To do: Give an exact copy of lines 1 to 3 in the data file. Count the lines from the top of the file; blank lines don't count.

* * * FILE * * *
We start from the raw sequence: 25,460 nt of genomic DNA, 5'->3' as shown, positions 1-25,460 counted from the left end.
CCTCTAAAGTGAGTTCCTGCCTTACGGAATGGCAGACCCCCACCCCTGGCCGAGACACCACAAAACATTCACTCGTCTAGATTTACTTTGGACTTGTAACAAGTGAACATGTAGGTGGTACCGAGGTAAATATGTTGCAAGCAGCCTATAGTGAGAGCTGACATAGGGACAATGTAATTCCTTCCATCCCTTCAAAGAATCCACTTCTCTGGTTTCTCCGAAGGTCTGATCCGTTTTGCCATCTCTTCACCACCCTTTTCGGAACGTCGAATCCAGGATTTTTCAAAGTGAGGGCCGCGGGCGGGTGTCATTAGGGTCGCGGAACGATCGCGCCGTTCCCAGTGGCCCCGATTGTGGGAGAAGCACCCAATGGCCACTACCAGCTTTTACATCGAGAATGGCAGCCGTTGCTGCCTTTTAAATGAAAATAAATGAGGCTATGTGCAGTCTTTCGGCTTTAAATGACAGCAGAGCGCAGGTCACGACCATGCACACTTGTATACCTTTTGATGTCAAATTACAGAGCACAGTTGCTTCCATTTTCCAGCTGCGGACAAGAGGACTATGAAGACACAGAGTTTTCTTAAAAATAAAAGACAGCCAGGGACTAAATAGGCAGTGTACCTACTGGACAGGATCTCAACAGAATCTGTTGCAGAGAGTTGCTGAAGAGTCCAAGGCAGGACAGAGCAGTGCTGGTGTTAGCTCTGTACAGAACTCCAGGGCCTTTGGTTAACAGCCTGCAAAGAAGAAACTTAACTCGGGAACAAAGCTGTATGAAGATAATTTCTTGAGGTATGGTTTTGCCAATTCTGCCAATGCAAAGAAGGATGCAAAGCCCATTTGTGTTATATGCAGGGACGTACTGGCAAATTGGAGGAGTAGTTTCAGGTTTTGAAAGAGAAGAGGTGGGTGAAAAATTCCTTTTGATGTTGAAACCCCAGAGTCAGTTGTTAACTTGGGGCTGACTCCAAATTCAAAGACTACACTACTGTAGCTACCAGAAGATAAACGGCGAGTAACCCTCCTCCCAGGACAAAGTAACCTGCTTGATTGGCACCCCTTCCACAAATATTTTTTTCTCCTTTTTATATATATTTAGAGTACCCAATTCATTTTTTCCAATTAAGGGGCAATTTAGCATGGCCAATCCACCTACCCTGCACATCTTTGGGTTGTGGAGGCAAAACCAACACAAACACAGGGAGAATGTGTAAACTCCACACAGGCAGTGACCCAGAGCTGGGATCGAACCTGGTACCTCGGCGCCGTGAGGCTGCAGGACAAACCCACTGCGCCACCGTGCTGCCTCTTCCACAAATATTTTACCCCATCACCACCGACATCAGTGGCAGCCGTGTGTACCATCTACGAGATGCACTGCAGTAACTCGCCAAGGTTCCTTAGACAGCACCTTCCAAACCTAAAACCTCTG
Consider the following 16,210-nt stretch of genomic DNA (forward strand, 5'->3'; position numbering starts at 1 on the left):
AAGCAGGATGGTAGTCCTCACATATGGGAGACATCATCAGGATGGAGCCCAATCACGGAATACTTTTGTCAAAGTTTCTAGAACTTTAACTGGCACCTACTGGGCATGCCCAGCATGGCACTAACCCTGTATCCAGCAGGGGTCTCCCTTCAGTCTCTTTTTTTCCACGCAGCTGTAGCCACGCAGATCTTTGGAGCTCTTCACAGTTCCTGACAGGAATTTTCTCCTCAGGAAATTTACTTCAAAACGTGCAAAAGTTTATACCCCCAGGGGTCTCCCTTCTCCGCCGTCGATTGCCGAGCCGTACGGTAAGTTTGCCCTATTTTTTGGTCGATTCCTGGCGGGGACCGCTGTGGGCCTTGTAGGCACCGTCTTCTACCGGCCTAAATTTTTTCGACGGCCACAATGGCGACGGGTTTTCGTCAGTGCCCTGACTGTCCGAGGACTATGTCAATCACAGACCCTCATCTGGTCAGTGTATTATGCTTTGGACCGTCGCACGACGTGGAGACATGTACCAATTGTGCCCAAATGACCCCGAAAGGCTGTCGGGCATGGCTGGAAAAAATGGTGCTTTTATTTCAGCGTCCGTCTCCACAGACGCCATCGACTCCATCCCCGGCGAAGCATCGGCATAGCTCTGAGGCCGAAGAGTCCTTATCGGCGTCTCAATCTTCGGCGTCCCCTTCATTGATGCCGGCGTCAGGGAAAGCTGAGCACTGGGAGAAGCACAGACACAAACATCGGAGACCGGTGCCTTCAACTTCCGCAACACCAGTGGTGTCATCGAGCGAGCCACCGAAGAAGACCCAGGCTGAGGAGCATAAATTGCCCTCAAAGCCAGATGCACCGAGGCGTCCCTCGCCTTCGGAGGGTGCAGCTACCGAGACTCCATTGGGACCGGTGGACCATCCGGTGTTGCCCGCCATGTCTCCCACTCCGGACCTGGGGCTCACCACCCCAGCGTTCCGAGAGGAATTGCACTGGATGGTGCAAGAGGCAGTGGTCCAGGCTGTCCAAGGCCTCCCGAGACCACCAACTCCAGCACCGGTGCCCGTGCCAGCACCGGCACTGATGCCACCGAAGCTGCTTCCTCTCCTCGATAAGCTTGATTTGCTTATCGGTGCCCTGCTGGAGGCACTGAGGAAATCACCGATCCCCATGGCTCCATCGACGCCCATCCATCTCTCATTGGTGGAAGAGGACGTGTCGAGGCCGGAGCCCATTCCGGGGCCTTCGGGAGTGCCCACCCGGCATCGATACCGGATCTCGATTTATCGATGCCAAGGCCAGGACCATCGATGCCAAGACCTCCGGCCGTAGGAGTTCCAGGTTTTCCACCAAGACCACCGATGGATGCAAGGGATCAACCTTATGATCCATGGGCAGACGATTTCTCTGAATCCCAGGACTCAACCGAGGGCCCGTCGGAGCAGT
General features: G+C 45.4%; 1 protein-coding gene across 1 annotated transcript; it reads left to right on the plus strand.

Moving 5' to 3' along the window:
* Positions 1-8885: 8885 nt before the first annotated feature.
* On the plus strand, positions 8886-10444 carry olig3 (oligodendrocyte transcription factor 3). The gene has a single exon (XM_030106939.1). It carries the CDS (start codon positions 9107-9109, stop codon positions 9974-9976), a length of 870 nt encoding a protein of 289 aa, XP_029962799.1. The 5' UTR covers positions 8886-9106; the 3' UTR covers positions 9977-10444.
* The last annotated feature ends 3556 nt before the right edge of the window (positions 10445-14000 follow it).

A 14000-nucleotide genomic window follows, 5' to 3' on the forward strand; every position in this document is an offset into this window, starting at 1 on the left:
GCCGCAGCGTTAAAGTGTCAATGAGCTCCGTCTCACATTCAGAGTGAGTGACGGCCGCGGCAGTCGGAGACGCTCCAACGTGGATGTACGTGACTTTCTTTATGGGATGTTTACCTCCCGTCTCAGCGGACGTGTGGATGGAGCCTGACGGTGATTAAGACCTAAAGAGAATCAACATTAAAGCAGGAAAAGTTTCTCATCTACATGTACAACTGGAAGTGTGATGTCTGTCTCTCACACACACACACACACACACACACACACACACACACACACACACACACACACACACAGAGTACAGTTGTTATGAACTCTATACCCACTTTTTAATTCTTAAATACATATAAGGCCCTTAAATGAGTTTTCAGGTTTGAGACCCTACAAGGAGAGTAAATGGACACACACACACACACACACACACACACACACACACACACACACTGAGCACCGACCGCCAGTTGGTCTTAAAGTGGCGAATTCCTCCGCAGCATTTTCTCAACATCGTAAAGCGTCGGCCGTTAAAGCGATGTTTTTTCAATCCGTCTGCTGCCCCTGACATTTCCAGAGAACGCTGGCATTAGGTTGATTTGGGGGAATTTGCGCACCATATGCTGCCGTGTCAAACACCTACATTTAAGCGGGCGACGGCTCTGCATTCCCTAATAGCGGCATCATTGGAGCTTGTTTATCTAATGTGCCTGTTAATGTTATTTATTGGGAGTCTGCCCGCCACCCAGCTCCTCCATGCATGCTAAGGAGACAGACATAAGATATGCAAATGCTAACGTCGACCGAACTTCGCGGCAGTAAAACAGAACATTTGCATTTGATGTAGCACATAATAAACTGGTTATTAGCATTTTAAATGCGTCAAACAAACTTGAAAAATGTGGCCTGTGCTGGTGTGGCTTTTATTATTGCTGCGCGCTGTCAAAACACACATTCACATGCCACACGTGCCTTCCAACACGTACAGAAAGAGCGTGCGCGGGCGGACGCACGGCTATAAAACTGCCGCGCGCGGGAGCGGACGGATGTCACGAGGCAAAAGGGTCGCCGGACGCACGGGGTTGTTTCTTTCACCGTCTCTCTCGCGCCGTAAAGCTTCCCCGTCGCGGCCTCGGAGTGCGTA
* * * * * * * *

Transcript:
We start from the raw sequence: 25,460 nt of genomic DNA, 5'->3' as shown, positions 1-25,460 counted from the left end.
CCTCTAAAGTGAGTTCCTGCCTTACGGAATGGCAGACCCCCACCCCTGGCCGAGACACCACAAAACATTCACTCGTCTAGATTTACTTTGGACTTGTAACAAGTGAACATGTAGGTGGTACCGAGGTAAATATGTTGCAAGCAGCCTATAGTGAGAGCTGACATAGGGACAATGTAATTCCTTCCATCCCTTCAAAGAATCCACTTCTCTGGTTTCTCCGAAGGTCTGATCCGTTTTGCCATCTCTTCACCACCCTTTTCGGAACGTCGAATCCAGGATTTTTCAAAGTGAGGGCCGCGGGCGGGTGTCATTAGGGTCGCGGAACGATCGCGCCGTTCCCAGTGGCCCCGATTGTGGGAGAAGCACCCAATGGCCACTACCAGCTTTTACATCGAGAATGGCAGCCGTTGCTGCCTTTTAAATGAAAATAAATGAGGCTATGTGCAGTCTTTCGGCTTTAAATGACAGCAGAGCGCAGGTCACGACCATGCACACTTGTATACCTTTTGATGTCAAATTACAGAGCACAGTTGCTTCCATTTTCCAGCTGCGGACAAGAGGACTATGAAGACACAGAGTTTTCTTAAAAATAAAAGACAGCCAGGGACTAAATAGGCAGTGTACCTACTGGACAGGATCTCAACAGAATCTGTTGCAGAGAGTTGCTGAAGAGTCCAAGGCAGGACAGAGCAGTGCTGGTGTTAGCTCTGTACAGAACTCCAGGGCCTTTGGTTAACAGCCTGCAAAGAAGAAACTTAACTCGGGAACAAAGCTGTATGAAGATAATTTCTTGAGGTATGGTTTTGCCAATTCTGCCAATGCAAAGAAGGATGCAAAGCCCATTTGTGTTATATGCAGGGACGTACTGGCAAATTGGAGGAGTAGTTTCAGGTTTTGAAAGAGAAGAGGTGGGTGAAAAATTCCTTTTGATGTTGAAACCCCAGAGTCAGTTGTTAACTTGGGGCTGACTCCAAATTCAAAGACTACACTACTGTAGCTACCAGAAGATAAACGGCGAGTAACCCTCCTCCCAGGACAAAGTAACCTGCTTGATTGGCACCCCTTCCACAAATATTTTTTTCTCCTTTTTATATATATTTAGAGTACCCAATTCATTTTTTCCAATTAAGGGGCAATTTAGCATGGCCAATCCACCTACCCTGCACATCTTTGGGTTGTGGAGGCAAAACCAACACAAACACAGGGAGAATGTGTAAACTCCACACAGGCAGTGACCCAGAGCTGGGATCGAACCTGGTACCTCGGCGCCGTGAGGCTGCAGGACAAACCCACTGCGCCACCGTGCTGCCTCTTCCACAAATATTTTACCCCATCACCACCGACATCAGTGGCAGCCGTGTGTACCATCTACGAGATGCACTGCAGTAACTCGCCAAGGTTCCTTAGACAGCACCTTCCAAACCTAAAACCTCTG
Consider the following 16,210-nt stretch of genomic DNA (forward strand, 5'->3'; position numbering starts at 1 on the left):